The Spark

“The emancipation of the working class will only be achieved by the working class itself.” — Karl Marx

Fake medicines and real profits in the pharmaceutics industry

Oct 2, 2006

The production of counterfeit medicine is growing throughout the world. According to figures from 2003, 70% of anti-malarial drugs used in seven African countries were fake. The same was true for more than 10% of drugs sold in Russia. In Vietnam that same year, 64% of anti-malarial medicine did NOT contain the active ingredient.

Such medicines make hundreds of thousands of victims in the poor parts of Africa, Asia, Latin America and Eastern Europe. The English medical journal Lancet says counterfeit medicines caused 192,000 deaths just in China alone in 2001.

This production of counterfeit medicines is not some little homemade brew from shady little businesses. These fakes have exactly the same packaging and labeling as legitimate medicines. Sometimes they are simply expired medications no longer sold in the rich countries. Even worse, some of the counterfeiters replace the active drug ingredients with harmful substitutes. And if the active ingredient is still in the drug, it is in a dosage too weak or too old to do what it is supposed to do. In an antibiotic, such medicines no longer help the patient to resist the bacteria they are designed to battle.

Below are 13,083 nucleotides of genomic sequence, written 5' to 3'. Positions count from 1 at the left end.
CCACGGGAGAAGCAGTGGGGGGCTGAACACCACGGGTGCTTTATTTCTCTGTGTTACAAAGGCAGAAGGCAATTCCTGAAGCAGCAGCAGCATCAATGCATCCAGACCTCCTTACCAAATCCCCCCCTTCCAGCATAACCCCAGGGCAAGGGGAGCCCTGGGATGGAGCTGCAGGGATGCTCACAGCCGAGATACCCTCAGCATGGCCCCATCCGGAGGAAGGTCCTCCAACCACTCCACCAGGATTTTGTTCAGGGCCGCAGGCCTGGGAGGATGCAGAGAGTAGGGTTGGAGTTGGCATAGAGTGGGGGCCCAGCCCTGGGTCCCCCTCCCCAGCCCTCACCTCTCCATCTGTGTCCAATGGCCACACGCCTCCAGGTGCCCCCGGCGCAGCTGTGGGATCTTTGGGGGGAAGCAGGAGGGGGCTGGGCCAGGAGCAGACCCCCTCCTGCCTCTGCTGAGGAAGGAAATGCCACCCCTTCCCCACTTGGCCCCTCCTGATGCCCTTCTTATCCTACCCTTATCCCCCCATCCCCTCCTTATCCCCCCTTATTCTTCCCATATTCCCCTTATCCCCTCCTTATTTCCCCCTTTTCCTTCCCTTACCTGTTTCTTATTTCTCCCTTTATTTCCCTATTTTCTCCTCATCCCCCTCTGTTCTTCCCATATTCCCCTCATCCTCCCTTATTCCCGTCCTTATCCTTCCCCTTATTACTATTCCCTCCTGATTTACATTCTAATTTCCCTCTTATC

Fake medicines exist as a business thanks to the disgusting cost for genuine medicine. When the real medicines are found in poor countries, which is rare, their cost puts them out of reach of any but the rich.

It’s easy to blame officials in underdeveloped countries for turning a blind eye to the problem. But the reality stems from the attitudes of the big pharmaceutical companies. This industry is created to make profits, big ones. In the process, effective medications are priced completely out of the range that poor countries or the poor in rich countries could ever afford to pay.

Thus industry mainly researches and produces where there is a large and profitable market. So millions are spent on researching obesity but almost nothing is spent for malaria.

A recent U.N. journal pointed out that of “1223 medicines synthesized between 1975 and 1997, only 11 were researched for tropical diseases. Of those 11, more than half were for veterinary problems,” that is, useful for the huge agri-businesses that produce in tropical countries.

What a ridiculous waste of resources!